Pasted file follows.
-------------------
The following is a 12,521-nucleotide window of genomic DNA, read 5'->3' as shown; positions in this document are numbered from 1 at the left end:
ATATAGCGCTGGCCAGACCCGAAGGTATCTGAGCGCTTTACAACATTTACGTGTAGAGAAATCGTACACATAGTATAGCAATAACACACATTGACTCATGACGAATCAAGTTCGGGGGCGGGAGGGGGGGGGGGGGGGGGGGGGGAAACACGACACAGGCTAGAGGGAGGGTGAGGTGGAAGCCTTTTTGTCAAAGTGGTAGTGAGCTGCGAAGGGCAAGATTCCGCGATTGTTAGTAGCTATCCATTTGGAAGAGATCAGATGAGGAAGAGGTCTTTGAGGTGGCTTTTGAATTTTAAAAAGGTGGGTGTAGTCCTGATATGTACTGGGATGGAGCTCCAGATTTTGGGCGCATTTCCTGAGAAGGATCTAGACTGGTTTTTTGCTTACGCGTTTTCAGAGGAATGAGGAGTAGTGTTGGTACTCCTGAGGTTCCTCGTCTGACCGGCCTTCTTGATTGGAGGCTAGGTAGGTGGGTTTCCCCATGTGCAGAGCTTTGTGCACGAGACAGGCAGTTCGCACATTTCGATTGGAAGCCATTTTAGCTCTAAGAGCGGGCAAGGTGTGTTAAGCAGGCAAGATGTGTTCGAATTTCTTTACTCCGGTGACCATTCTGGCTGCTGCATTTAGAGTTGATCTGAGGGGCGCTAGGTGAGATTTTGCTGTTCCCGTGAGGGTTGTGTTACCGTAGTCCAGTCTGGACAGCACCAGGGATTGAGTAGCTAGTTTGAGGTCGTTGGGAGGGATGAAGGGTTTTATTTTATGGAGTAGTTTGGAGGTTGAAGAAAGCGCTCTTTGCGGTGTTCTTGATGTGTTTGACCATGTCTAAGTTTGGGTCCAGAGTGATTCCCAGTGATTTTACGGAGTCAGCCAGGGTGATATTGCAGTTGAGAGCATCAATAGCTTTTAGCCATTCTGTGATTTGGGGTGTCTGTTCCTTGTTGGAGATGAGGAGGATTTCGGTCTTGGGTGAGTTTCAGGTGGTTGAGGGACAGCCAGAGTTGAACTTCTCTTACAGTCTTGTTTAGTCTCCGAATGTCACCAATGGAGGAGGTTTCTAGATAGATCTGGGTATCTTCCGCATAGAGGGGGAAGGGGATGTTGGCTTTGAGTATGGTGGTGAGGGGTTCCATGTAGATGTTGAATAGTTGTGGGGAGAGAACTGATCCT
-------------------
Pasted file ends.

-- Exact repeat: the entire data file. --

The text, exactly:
The following is a 12,521-nucleotide window of genomic DNA, read 5'->3' as shown; positions in this document are numbered from 1 at the left end:
ATATAGCGCTGGCCAGACCCGAAGGTATCTGAGCGCTTTACAACATTTACGTGTAGAGAAATCGTACACATAGTATAGCAATAACACACATTGACTCATGACGAATCAAGTTCGGGGGCGGGAGGGGGGGGGGGGGGGGGGGGGGAAACACGACACAGGCTAGAGGGAGGGTGAGGTGGAAGCCTTTTTGTCAAAGTGGTAGTGAGCTGCGAAGGGCAAGATTCCGCGATTGTTAGTAGCTATCCATTTGGAAGAGATCAGATGAGGAAGAGGTCTTTGAGGTGGCTTTTGAATTTTAAAAAGGTGGGTGTAGTCCTGATATGTACTGGGATGGAGCTCCAGATTTTGGGCGCATTTCCTGAGAAGGATCTAGACTGGTTTTTTGCTTACGCGTTTTCAGAGGAATGAGGAGTAGTGTTGGTACTCCTGAGGTTCCTCGTCTGACCGGCCTTCTTGATTGGAGGCTAGGTAGGTGGGTTTCCCCATGTGCAGAGCTTTGTGCACGAGACAGGCAGTTCGCACATTTCGATTGGAAGCCATTTTAGCTCTAAGAGCGGGCAAGGTGTGTTAAGCAGGCAAGATGTGTTCGAATTTCTTTACTCCGGTGACCATTCTGGCTGCTGCATTTAGAGTTGATCTGAGGGGCGCTAGGTGAGATTTTGCTGTTCCCGTGAGGGTTGTGTTACCGTAGTCCAGTCTGGACAGCACCAGGGATTGAGTAGCTAGTTTGAGGTCGTTGGGAGGGATGAAGGGTTTTATTTTATGGAGTAGTTTGGAGGTTGAAGAAAGCGCTCTTTGCGGTGTTCTTGATGTGTTTGACCATGTCTAAGTTTGGGTCCAGAGTGATTCCCAGTGATTTTACGGAGTCAGCCAGGGTGATATTGCAGTTGAGAGCATCAATAGCTTTTAGCCATTCTGTGATTTGGGGTGTCTGTTCCTTGTTGGAGATGAGGAGGATTTCGGTCTTGGGTGAGTTTCAGGTGGTTGAGGGACAGCCAGAGTTGAACTTCTCTTACAGTCTTGTTTAGTCTCCGAATGTCACCAATGGAGGAGGTTTCTAGATAGATCTGGGTATCTTCCGCATAGAGGGGGAAGGGGATGTTGGCTTTGAGTATGGTGGTGAGGGGTTCCATGTAGATGTTGAATAGTTGTGGGGAGAGAACTGATCCT